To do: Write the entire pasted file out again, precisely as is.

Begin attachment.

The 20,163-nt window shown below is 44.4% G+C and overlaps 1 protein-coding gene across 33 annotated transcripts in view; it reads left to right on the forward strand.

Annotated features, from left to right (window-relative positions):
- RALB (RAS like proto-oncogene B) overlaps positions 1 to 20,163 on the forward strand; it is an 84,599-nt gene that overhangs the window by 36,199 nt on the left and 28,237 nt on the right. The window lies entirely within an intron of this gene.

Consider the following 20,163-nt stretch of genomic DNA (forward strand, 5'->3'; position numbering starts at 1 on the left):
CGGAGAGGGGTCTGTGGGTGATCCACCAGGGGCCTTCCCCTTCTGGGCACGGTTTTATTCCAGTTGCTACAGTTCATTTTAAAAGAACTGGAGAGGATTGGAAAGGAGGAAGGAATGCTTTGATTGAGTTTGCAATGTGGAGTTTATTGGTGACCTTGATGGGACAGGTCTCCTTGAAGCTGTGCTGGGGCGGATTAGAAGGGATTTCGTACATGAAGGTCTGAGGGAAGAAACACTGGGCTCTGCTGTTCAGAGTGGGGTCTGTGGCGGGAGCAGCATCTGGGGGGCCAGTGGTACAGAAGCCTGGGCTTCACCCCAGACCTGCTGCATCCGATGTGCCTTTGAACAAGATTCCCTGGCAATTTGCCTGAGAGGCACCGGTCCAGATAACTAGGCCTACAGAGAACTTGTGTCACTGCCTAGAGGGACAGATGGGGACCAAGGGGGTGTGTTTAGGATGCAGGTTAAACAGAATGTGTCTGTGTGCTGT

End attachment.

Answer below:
The 20,163-nt window shown below is 44.4% G+C and overlaps 1 protein-coding gene across 33 annotated transcripts in view; it reads left to right on the forward strand.

Annotated features, from left to right (window-relative positions):
- RALB (RAS like proto-oncogene B) overlaps positions 1 to 20,163 on the forward strand; it is an 84,599-nt gene that overhangs the window by 36,199 nt on the left and 28,237 nt on the right. The window lies entirely within an intron of this gene.

Consider the following 20,163-nt stretch of genomic DNA (forward strand, 5'->3'; position numbering starts at 1 on the left):
CGGAGAGGGGTCTGTGGGTGATCCACCAGGGGCCTTCCCCTTCTGGGCACGGTTTTATTCCAGTTGCTACAGTTCATTTTAAAAGAACTGGAGAGGATTGGAAAGGAGGAAGGAATGCTTTGATTGAGTTTGCAATGTGGAGTTTATTGGTGACCTTGATGGGACAGGTCTCCTTGAAGCTGTGCTGGGGCGGATTAGAAGGGATTTCGTACATGAAGGTCTGAGGGAAGAAACACTGGGCTCTGCTGTTCAGAGTGGGGTCTGTGGCGGGAGCAGCATCTGGGGGGCCAGTGGTACAGAAGCCTGGGCTTCACCCCAGACCTGCTGCATCCGATGTGCCTTTGAACAAGATTCCCTGGCAATTTGCCTGAGAGGCACCGGTCCAGATAACTAGGCCTACAGAGAACTTGTGTCACTGCCTAGAGGGACAGATGGGGACCAAGGGGGTGTGTTTAGGATGCAGGTTAAACAGAATGTGTCTGTGTGCTGT